Gambusia Affinis | Print |

The Gambusia affinis, more commonly known as the 'Western Mosquito Fish', is a very important part of the district's control efforts (IPM - Integrated Pest Management).

Every Season (~May, 2017), CDVCD supplies the Columbia County community with FREE Mosquito fish, so everyone can help keep mosquito populations down, especially in their own neighborhoods.

We will post on the website when the breeding ponds are set up and we start giving them away. When the program is set up and ready to go, feel free to stop by the building in St. Helens with a small container, like a coffee can, or small bucket. We'll have a couple available if needed.


If you want your gambusia to breed in your designated enclosed habitat, please ensure you have males and females both. Females are distinct with a black spot on the posterior of their abdomen, and males are a bit smaller. (16 - 28 day gestation period = ~ 60 young).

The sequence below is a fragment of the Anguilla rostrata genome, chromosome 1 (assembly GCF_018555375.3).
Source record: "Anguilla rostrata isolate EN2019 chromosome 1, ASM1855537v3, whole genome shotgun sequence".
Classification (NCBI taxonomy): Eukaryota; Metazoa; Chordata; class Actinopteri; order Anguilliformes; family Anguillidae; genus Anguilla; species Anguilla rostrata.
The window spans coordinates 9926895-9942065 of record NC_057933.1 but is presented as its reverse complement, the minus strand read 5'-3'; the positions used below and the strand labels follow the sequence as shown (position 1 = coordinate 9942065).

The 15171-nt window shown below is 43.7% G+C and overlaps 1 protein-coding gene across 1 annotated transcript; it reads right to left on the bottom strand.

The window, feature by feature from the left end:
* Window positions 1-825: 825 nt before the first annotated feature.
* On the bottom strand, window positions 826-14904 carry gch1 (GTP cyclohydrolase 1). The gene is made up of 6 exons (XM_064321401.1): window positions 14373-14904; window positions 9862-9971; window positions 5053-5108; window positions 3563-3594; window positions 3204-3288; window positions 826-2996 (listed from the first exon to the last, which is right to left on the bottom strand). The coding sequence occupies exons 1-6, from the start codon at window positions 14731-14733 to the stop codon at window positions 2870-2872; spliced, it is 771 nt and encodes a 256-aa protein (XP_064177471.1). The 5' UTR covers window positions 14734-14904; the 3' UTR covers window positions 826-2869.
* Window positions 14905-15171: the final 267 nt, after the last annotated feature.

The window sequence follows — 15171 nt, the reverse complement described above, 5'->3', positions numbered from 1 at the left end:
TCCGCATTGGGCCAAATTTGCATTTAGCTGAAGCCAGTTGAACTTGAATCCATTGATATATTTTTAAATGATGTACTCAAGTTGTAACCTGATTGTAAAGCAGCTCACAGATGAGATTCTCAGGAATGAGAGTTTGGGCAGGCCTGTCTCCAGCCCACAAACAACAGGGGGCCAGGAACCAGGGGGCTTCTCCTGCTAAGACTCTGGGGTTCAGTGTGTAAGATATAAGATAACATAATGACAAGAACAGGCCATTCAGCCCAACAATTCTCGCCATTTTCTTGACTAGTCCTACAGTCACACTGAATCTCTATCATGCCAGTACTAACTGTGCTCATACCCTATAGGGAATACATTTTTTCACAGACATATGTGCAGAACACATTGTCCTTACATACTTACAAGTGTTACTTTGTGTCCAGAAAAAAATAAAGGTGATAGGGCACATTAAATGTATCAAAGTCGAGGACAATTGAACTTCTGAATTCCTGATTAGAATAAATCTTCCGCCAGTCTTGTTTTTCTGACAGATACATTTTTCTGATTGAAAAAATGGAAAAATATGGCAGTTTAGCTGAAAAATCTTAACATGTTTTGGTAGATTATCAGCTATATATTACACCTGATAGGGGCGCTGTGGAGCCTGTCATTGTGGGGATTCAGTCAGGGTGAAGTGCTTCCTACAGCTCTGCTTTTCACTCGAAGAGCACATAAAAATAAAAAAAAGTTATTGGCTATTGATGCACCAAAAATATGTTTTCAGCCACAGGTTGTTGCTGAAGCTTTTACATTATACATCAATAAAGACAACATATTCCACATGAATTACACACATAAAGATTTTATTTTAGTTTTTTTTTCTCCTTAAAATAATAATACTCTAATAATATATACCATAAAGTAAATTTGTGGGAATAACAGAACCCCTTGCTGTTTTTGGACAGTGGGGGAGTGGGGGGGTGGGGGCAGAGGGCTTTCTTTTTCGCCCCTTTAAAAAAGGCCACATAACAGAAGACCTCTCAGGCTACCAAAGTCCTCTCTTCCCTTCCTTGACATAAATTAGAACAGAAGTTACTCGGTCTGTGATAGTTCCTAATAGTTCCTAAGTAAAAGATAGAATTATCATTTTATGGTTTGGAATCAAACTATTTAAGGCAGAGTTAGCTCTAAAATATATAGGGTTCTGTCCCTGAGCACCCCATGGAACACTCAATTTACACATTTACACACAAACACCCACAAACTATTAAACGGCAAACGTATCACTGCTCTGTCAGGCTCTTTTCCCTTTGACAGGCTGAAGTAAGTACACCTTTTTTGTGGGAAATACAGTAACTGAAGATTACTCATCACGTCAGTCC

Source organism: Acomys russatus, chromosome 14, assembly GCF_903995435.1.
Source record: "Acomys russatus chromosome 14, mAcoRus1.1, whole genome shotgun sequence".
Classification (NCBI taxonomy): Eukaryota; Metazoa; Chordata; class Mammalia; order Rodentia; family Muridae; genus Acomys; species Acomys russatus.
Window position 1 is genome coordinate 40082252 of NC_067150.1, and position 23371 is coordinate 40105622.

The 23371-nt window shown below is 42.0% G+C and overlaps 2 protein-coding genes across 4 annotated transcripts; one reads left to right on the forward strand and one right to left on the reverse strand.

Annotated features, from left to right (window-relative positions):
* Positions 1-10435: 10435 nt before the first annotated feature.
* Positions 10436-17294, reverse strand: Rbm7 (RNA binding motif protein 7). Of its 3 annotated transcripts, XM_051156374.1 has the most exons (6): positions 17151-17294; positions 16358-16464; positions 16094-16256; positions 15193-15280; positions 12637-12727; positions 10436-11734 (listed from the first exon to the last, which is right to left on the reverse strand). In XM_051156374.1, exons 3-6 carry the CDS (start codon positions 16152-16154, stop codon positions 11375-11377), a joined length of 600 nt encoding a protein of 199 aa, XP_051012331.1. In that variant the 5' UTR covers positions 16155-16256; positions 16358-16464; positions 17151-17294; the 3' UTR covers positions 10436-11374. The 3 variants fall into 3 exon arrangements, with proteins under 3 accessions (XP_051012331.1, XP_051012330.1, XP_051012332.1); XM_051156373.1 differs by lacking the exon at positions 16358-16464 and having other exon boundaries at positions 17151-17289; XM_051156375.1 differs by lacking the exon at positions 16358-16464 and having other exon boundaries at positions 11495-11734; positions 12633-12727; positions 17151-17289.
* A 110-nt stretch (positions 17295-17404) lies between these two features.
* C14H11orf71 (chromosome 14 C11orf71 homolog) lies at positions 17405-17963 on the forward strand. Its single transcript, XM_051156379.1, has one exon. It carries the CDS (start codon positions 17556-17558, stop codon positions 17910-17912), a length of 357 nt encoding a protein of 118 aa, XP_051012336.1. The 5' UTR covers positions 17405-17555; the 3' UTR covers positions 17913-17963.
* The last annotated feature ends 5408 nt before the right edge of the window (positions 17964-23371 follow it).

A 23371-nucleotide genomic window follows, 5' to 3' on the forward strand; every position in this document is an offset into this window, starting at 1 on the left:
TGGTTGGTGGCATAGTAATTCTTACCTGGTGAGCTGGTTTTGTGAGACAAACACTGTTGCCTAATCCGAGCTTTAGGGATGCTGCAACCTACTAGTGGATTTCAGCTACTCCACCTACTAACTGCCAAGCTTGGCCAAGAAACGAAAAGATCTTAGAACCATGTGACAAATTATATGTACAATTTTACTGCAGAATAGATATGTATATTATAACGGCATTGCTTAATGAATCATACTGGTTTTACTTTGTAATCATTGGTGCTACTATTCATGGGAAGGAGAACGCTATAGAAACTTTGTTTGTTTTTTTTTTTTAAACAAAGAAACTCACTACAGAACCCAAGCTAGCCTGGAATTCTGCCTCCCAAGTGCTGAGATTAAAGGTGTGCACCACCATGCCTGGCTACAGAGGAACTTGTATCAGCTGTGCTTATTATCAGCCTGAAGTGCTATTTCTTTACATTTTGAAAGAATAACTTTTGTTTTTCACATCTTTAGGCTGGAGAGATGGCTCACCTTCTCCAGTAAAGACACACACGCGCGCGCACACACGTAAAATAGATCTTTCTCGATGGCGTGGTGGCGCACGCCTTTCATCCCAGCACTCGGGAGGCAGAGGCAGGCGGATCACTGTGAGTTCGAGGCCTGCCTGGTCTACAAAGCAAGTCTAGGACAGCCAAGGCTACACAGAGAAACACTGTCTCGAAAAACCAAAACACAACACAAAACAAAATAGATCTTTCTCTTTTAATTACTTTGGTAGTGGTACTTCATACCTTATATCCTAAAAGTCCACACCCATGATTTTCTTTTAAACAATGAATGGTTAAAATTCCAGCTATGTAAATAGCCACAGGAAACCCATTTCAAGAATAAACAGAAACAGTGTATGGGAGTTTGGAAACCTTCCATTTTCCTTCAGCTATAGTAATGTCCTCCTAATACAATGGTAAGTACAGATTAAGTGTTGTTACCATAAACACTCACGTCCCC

*Don't worry, here at CDVCD, we'll do the work for you if you need! That's our job.

This small freshwater fish may be placed in any ornamental pond or watering trough to control populations of mosquitoes (~8 - 12 fish per). For larger bodies of water, more gambusia will be needed for control, and some gambusia have the ability to winter-over in deeper ponds. These fish also feed on zooplankton, beetles, mayflies, mites, and other invertebrates, making mosquitoes only a portion of their diet.





*Important note:

Gambusia were initially introduced as a control for locations with high mosquito populations. Unfortunately, gambusia can be quite detrimental to other fish and amphibian ecosystems. Please use gambusia fish as they were intended and keep them away from open water sources and main waterways. gambusia must stay in enclosed systems like ornamental ponds, and watering troughs please.



USGS Nonindigenous Aquatic Species - Gambusia affinis